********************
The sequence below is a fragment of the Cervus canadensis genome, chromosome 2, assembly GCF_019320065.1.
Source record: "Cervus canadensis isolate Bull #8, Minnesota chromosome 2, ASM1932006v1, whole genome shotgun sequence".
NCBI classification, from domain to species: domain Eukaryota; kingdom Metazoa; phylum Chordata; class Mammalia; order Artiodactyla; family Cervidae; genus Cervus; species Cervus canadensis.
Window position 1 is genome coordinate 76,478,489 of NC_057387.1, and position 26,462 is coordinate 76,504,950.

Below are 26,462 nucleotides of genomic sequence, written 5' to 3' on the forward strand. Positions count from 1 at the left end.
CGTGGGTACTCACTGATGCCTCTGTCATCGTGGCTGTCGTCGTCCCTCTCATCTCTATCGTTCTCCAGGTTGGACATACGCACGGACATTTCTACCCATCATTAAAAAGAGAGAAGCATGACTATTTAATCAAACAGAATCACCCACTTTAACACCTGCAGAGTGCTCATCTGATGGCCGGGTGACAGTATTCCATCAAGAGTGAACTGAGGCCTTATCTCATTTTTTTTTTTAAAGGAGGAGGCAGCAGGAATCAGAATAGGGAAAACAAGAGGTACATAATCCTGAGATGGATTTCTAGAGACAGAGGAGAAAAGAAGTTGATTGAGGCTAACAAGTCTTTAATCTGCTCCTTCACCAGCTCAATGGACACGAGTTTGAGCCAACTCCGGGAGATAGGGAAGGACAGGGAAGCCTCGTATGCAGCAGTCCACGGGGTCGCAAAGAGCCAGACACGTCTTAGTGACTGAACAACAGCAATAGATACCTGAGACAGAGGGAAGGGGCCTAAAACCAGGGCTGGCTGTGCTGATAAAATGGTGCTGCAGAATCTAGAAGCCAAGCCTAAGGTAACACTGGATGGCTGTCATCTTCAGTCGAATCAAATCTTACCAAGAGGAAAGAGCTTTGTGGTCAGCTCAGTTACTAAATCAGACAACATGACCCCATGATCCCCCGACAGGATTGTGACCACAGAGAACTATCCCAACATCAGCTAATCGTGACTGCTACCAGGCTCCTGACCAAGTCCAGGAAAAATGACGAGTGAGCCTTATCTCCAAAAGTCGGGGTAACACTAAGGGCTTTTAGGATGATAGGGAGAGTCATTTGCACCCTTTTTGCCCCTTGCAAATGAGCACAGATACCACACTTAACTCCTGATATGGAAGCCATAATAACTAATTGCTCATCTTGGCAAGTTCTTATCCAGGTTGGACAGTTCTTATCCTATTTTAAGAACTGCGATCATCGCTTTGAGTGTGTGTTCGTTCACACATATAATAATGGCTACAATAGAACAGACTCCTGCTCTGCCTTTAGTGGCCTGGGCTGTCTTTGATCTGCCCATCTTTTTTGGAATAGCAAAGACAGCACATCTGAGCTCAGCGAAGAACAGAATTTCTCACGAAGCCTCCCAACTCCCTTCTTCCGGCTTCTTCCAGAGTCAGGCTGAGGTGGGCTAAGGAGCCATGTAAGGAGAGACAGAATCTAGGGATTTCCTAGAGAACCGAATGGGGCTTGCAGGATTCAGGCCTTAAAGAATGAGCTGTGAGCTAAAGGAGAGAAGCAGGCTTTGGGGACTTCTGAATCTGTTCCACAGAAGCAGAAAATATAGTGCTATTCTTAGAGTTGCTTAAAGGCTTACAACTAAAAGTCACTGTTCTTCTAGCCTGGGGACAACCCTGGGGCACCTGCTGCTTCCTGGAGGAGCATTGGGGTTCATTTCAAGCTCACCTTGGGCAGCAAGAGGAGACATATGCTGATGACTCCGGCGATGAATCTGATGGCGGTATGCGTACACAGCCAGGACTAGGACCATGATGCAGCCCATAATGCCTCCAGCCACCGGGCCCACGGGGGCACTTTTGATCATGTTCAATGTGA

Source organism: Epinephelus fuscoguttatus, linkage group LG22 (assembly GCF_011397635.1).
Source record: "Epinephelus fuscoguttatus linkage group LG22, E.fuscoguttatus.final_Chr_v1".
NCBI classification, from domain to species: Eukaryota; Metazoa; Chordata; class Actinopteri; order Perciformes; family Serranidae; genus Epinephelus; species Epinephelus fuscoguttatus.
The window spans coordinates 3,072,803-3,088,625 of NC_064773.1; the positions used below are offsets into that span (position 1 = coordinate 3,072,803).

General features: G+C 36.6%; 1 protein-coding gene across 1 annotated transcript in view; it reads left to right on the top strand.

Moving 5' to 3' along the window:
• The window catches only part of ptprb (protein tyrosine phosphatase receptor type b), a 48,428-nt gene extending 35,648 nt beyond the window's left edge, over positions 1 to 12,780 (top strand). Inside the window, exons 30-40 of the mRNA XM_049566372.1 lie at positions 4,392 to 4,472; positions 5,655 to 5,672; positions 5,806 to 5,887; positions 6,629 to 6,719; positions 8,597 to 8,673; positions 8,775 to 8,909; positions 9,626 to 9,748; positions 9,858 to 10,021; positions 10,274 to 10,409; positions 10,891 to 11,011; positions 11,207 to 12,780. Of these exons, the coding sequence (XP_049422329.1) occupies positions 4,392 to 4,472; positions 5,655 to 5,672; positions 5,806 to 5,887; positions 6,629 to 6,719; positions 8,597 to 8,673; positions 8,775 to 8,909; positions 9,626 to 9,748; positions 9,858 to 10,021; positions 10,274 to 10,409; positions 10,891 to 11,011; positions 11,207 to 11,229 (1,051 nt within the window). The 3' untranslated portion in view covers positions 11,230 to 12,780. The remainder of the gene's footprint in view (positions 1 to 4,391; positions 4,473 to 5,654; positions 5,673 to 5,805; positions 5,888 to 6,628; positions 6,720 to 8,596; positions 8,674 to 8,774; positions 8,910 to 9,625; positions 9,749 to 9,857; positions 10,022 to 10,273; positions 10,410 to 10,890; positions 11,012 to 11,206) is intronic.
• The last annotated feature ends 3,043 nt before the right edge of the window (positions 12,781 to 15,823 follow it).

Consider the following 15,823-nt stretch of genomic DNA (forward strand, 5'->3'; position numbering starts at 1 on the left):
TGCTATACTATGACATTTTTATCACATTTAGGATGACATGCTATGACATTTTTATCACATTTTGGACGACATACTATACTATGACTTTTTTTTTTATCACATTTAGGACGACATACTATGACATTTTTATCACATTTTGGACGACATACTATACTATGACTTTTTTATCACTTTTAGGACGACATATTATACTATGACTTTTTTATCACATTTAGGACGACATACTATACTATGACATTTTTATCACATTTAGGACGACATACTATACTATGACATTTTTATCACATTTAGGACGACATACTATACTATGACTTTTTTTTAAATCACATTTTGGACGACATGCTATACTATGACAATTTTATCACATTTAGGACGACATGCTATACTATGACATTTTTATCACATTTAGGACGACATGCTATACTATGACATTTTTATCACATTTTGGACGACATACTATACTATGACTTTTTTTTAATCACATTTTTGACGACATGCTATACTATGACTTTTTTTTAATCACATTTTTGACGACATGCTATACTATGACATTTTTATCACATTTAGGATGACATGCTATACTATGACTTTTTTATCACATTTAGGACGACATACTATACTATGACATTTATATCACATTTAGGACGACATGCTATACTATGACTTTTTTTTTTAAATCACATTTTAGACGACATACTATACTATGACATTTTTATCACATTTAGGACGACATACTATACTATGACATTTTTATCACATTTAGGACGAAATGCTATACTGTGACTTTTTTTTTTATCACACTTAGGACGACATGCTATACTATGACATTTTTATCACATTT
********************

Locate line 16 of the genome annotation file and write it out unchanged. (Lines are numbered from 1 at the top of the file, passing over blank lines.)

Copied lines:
TGCTATACTATGACATTTTTATCACATTTAGGATGACATGCTATGACATTTTTATCACATTTTGGACGACATACTATACTATGACTTTTTTTTTTATCACATTTAGGACGACATACTATGACATTTTTATCACATTTTGGACGACATACTATACTATGACTTTTTTATCACTTTTAGGACGACATATTATACTATGACTTTTTTATCACATTTAGGACGACATACTATACTATGACATTTTTATCACATTTAGGACGACATACTATACTATGACATTTTTATCACATTTAGGACGACATACTATACTATGACTTTTTTTTAAATCACATTTTGGACGACATGCTATACTATGACAATTTTATCACATTTAGGACGACATGCTATACTATGACATTTTTATCACATTTAGGACGACATGCTATACTATGACATTTTTATCACATTTTGGACGACATACTATACTATGACTTTTTTTTAATCACATTTTTGACGACATGCTATACTATGACTTTTTTTTAATCACATTTTTGACGACATGCTATACTATGACATTTTTATCACATTTAGGATGACATGCTATACTATGACTTTTTTATCACATTTAGGACGACATACTATACTATGACATTTATATCACATTTAGGACGACATGCTATACTATGACTTTTTTTTTTAAATCACATTTTAGACGACATACTATACTATGACATTTTTATCACATTTAGGACGACATACTATACTATGACATTTTTATCACATTTAGGACGAAATGCTATACTGTGACTTTTTTTTTTATCACACTTAGGACGACATGCTATACTATGACATTTTTATCACATTT